Hypertensive disorders of pregnancy are among the leading causes of maternal and perinatal deaths in developing countries, and many studies have been conducted in this field [1] . Hypertension is a common medical problem that affects 20% - 30% of the adult population and more than 5% - 8% of all pregnancies in the world [2] [3] . Hypertensive disorders of pregnancy rank high among the causes of maternal mortality and morbidity. Hypertension in pregnancy is defined as a systolic BP of 140 mmHg and higher, and a diastolic BP of 90 mmHg and higher. Being the second leading cause of maternal death in the USA, almost 15% of maternal deaths are related to hypertension (HTN). Severe HTN raises the risk of heart attacks, cardiac failure, cerebrovascular accidents and renal failure in the mothers. The fetuses of hypertensive mothers are also at increased risks, such as: inappropriate placental oxygen transfer, IUGR, premature delivery, placental abruption, stillbirth, and neonatal death [2] . The hypertensive disorders of pregnancy affect 5% - 22% of all pregnancies. Hypertension, bleeding and infection are the triad of lethality that greatly contributes to maternal mortality and morbidity [4] - [7] .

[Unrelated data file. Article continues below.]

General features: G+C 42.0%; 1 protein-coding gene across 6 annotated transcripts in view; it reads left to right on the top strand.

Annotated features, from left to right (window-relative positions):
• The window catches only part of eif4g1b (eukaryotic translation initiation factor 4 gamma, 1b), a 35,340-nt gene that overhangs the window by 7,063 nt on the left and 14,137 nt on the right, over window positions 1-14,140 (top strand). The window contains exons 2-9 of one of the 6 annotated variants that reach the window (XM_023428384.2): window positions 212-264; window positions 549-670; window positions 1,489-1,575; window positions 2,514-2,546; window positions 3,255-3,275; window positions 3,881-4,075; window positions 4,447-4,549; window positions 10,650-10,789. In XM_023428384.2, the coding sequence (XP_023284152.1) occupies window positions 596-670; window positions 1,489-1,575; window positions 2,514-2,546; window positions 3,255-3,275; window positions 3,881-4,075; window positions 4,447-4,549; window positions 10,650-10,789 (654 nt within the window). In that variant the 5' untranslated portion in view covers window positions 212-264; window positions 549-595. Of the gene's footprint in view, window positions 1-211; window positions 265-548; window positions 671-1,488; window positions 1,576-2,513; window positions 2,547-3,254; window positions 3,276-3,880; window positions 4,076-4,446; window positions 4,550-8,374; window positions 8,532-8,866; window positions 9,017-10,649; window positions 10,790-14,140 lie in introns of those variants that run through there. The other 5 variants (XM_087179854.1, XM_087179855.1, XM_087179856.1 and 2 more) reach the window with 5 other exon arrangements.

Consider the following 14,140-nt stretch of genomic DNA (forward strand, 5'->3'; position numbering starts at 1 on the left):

The American College of Obstetricians and Gynecologists (ACOG) has classified pregnancy induced hypertension (PIH) into four groups of disorders: gestational hypertension, where resting BP is 140/90 mmHg or higher after the 20th week of gestation; chronic hypertension, that exists before pregnancy or begins in the first 20 weeks of gestation; preeclampsia (raised BP and edema or proteinuria)/eclampsia (preeclampsia and seizures); and preeclampsia superimposed on chronic hypertension [3] [4] . In spite of the high incidence and outcomes of hypertensive disorders of pregnancy, their pathogenesis, clinical manifestations and clinical courses greatly vary and at times complicate the diagnosis [8] . Decades of extensive research on the subject have failed to explain its onset or aggravation, and it is still the most significant unsolved problem in midwifery. Among the theories proposed so far, the most important is the immunologic one. Based on this theory, an immunologic disorder leads to an unnatural implantation and secretion of substances that activate vascular endothelial cells, or damage them, leading to vascular constriction and eventually a raised BP.